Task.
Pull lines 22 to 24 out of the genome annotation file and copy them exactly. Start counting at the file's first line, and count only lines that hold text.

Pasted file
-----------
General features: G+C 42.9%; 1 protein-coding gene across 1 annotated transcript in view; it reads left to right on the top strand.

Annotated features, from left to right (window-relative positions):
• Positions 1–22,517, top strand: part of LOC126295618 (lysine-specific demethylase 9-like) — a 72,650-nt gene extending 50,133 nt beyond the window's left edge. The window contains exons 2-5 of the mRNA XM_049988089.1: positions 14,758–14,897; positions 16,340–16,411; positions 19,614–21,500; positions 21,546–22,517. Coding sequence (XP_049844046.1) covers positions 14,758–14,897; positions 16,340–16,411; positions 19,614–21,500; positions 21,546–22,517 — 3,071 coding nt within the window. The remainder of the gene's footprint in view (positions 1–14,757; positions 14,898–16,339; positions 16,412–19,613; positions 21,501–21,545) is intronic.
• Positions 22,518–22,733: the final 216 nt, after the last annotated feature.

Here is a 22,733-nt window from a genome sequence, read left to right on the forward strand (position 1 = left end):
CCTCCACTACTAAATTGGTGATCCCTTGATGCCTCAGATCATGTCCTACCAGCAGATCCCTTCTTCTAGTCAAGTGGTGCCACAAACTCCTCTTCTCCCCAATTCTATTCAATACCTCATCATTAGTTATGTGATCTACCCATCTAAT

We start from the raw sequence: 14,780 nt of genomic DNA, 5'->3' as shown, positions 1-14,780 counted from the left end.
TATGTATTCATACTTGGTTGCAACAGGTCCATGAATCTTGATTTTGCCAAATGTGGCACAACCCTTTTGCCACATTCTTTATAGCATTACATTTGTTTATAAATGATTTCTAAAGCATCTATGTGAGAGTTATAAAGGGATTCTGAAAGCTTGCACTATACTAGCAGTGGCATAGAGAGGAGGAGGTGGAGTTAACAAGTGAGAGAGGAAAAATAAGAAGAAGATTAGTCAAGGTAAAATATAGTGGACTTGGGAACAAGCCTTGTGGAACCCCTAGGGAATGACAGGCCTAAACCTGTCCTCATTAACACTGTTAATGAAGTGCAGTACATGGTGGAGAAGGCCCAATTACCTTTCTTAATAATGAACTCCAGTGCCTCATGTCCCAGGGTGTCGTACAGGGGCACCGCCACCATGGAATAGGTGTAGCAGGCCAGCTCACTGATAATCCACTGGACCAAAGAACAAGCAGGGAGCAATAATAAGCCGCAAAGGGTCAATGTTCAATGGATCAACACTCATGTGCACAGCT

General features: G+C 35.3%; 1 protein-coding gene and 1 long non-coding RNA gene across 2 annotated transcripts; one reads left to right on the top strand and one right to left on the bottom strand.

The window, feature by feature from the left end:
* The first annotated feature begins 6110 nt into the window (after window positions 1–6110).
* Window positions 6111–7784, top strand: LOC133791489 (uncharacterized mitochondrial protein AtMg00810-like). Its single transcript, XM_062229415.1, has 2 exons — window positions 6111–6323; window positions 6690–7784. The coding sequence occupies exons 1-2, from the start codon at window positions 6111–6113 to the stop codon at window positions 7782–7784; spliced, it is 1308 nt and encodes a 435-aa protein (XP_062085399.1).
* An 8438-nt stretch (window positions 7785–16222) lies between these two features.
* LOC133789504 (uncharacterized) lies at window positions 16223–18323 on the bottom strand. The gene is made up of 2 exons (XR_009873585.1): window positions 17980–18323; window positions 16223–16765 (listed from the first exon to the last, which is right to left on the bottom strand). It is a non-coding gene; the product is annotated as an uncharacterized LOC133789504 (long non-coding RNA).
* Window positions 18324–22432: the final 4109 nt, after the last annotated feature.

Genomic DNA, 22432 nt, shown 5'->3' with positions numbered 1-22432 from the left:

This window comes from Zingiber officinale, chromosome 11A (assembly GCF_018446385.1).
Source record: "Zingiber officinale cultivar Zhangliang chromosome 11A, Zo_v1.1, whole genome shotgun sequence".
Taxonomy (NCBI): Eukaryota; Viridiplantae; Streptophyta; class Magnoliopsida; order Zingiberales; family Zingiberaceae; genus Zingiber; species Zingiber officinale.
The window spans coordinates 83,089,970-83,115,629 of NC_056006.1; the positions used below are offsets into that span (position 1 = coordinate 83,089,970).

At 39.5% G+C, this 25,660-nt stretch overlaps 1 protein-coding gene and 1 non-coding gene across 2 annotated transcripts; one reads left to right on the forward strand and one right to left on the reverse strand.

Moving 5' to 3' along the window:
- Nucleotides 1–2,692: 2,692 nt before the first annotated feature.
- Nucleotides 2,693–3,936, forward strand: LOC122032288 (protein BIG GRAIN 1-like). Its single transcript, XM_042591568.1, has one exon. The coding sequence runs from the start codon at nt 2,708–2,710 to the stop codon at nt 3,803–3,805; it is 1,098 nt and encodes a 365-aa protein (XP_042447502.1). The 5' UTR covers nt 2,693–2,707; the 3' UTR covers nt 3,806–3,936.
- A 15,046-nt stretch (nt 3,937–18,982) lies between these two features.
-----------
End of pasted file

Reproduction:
Moving 5' to 3' along the window:
- Nucleotides 1–2,692: 2,692 nt before the first annotated feature.
- Nucleotides 2,693–3,936, forward strand: LOC122032288 (protein BIG GRAIN 1-like). Its single transcript, XM_042591568.1, has one exon. The coding sequence runs from the start codon at nt 2,708–2,710 to the stop codon at nt 3,803–3,805; it is 1,098 nt and encodes a 365-aa protein (XP_042447502.1). The 5' UTR covers nt 2,693–2,707; the 3' UTR covers nt 3,806–3,936.